Tag Archives: estate plan

Self-Proved Will

Several of the estate planning documents require witnesses to be valid, or, at least, fully effective – the Will, the Medical Power of Attorney and the Living Will.  Having witnesses for a Will is not vital, though, it can save headaches down the road.

A Will does not need to be witnessed in Colorado to be valid.  A recent change in the law allowed Wills to be valid merely by having the testator’s/testatrix’s signature notarized.  However, by executing a Will in this fashion, it may also be “self-proved.”  By attesting to a self-proving affidavit contained in a Will, there is a rebuttable presumption that the Will was executed correctly.  The presumption is rebuttable, but the burden is then on anyone attacking the authenticity and validity of the document.

A notarized Will is valid, but is not given the same rebuttable presumption.  This small provision at the end of a Will is easy to include and execute and can prove very useful if the Will is ever challenge.  Make sure that any Will you sign has a self-proving affidavit.  However, in a pinch, a notarized Will will work and is better than no Will at all.

Intestate Succession – Where does everything go without a Will?

One of the purposes of a Will is to direct the disposition of a person’s assets.  When a person dies with a valid Will directing the disposition of their assets, they have died testate.  However, all too often, people die without first implementing the necessary estate plan – including a Will.  When a person dies without a valid Will, the person has died intestate.  In these instances, the state laws of intestate succession dictate how a person’s property will pass to that person’s heirs.

Each state is different and the laws of intestacy will be determined based on where the property is located.  For instance, a person who resided in Colorado will follow Colorado law for any real property and personal property located in Colorado, but will have to follow the laws of any other state where they may have property located, such as an out-of-state vacation home.

My practice is located in Colorado and this post will focus on Colorado intestate succession.  If you have any questions about intestate succession in another state, I recommend contacting the state bar of the state to get in touch with a local probate attorney.  The information you obtain may be the motivation that a parent, spouse or friend may need to begin their own estate plan.  As you will see, the laws of intestacy are not always in line with how someone would actually want their estate distributed.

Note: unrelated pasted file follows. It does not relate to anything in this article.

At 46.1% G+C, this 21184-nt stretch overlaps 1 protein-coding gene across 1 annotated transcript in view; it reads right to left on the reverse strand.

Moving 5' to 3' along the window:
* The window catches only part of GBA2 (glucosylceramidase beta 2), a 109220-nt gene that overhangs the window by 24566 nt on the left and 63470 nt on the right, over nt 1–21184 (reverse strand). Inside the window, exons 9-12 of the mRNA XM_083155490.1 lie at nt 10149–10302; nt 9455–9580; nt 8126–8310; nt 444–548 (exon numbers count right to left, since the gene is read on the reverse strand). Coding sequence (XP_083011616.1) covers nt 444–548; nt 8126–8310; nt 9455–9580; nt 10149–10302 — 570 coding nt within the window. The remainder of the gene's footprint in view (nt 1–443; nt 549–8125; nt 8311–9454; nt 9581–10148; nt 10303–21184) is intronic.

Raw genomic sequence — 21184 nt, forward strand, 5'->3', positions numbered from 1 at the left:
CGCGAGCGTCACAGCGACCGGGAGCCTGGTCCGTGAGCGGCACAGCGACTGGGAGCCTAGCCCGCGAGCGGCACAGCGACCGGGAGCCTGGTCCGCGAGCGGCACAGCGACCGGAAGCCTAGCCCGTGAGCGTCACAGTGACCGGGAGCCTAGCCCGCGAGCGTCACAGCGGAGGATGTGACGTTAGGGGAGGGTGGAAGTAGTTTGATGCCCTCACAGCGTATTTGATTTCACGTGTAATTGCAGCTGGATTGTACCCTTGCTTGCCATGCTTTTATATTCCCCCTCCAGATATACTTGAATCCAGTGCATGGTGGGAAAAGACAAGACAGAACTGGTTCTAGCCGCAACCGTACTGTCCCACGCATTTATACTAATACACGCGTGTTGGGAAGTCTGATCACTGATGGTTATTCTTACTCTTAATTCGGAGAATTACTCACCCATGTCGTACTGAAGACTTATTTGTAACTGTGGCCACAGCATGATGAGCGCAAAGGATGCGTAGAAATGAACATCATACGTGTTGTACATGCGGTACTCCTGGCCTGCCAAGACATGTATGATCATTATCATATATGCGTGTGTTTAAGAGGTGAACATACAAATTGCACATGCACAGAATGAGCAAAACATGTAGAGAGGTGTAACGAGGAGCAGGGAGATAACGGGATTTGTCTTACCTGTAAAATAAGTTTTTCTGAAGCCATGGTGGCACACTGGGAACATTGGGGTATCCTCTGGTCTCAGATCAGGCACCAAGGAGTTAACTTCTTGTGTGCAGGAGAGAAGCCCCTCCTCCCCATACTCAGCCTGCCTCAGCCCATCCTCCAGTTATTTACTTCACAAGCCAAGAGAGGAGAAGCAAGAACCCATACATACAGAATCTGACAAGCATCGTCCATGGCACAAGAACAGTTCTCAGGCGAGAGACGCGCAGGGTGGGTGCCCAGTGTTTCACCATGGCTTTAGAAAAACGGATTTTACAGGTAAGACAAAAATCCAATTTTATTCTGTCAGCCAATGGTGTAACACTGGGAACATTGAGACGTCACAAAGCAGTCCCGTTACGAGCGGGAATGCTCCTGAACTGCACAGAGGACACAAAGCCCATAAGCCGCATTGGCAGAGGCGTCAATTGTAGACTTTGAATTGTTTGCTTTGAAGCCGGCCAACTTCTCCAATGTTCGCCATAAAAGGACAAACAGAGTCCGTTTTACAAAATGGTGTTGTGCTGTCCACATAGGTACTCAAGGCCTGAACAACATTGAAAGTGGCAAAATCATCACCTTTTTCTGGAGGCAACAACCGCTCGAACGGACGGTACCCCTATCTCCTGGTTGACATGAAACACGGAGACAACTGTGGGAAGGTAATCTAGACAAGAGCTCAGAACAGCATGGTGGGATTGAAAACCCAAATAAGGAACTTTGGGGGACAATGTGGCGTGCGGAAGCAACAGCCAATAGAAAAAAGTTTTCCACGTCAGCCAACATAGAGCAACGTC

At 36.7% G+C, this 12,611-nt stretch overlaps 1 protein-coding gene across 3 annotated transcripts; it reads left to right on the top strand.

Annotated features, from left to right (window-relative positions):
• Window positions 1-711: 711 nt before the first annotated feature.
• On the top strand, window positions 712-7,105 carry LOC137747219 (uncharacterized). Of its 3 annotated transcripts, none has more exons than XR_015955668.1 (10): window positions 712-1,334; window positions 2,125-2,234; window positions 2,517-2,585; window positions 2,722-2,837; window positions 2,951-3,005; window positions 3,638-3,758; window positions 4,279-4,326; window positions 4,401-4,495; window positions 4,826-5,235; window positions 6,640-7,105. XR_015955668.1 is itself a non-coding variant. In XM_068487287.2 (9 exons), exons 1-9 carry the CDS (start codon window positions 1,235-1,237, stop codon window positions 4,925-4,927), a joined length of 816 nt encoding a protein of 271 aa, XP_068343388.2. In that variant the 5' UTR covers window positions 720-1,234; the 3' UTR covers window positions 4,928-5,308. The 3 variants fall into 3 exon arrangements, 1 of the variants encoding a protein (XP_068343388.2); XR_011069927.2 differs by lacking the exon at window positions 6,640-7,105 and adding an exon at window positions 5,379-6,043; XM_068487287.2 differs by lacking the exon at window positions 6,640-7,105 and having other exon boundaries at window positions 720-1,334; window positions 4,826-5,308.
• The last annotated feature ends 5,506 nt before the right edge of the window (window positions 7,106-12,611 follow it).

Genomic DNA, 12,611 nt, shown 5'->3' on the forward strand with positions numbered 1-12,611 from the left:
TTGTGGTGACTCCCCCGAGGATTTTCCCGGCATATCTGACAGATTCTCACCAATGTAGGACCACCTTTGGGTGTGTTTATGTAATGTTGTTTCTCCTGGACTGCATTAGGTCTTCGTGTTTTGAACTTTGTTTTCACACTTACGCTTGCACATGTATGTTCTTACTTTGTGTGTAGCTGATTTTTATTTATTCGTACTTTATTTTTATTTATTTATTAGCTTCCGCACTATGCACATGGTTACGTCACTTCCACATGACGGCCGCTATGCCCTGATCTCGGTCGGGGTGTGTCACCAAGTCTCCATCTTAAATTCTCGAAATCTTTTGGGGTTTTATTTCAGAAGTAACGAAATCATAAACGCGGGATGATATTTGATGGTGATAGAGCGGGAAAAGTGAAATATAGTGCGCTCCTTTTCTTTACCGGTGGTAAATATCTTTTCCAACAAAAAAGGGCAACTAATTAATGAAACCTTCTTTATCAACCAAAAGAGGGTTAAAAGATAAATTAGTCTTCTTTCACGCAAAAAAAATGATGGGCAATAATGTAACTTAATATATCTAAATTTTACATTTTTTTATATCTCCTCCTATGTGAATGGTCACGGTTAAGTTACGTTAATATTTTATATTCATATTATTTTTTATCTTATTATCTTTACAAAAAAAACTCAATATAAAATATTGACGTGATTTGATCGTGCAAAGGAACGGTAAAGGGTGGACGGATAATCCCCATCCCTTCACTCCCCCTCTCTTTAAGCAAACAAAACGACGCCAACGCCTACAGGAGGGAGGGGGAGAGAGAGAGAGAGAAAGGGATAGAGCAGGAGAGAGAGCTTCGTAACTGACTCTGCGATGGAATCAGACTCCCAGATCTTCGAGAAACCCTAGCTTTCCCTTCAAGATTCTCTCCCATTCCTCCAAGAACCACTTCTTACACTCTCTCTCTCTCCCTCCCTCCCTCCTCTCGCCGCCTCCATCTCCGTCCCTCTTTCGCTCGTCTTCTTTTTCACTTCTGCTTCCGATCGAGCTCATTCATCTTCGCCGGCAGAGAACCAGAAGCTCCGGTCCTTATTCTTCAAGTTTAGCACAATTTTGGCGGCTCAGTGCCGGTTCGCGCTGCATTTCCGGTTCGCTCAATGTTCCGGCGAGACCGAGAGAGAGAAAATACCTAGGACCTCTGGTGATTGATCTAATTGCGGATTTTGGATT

In Colorado, the share of the spouse is determined first.  C.R.S. 15-11-102.  Most clients I have discussed this issue with believe that a spouse will receive everything in the absence of a Will, but this is not correct.  A surviving spouse will only receive the entire estate of their deceased spouse if either a) all of the deceased spouse descendants (children, grandchildren, etc.) are also descendants of the surviving spouse (no step-children) or b) the deceased spouse had no surviving descendants or surviving parents.  In all other scenarios, Colorado intestate succession contemplates a division of the estate between a surviving spouse and either a parent or a child.

The surviving spouse is entitled to the first $300,000 and ¾ of any amounts above $300,000 of the deceased spouse’s estate if the deceased spouse died with no living descendants but was survived by at least one parent.  In this instance, the parent(s) would receive the remaining ¼ of any amount above $300,000 in the estate.  This is primarily a concern for younger childless couples who have not planned properly.  If a life insurance policy designates the estate as a beneficiary instead of the spouse, the influx of cash at death could result in a portion of the proceeds being distributed to the deceased spouse’s parent(s) instead of the surviving spouse.

The amounts to the surviving spouse are further reduced depending on the relationship between the surviving spouse and the deceased spouse’s descendants and if the surviving spouse has any descendants not related to the deceased spouse (step-children from either spouse).  The surviving spouse will receive the first $250,000 plus ½ of the remaining estate if all the descendants of the deceased spouse were also descendants of the surviving spouse, but the surviving spouse also had one or more descendants not a descendant of the deceased spouse.  Lastly, the surviving spouse is entitled to the first $150,000 plus ½ of the remaining estate if the deceased spouse has one or more descendants who are not also descendants of the surviving spouse.

After the surviving spouse’s share has been determined, or if the decedent was unmarried at the time of his or her death, the remaining amounts are distributed to the heirs of the decedent in the following order:

-          To the decedent’s descendants;

-          To the decedent’s parent(s);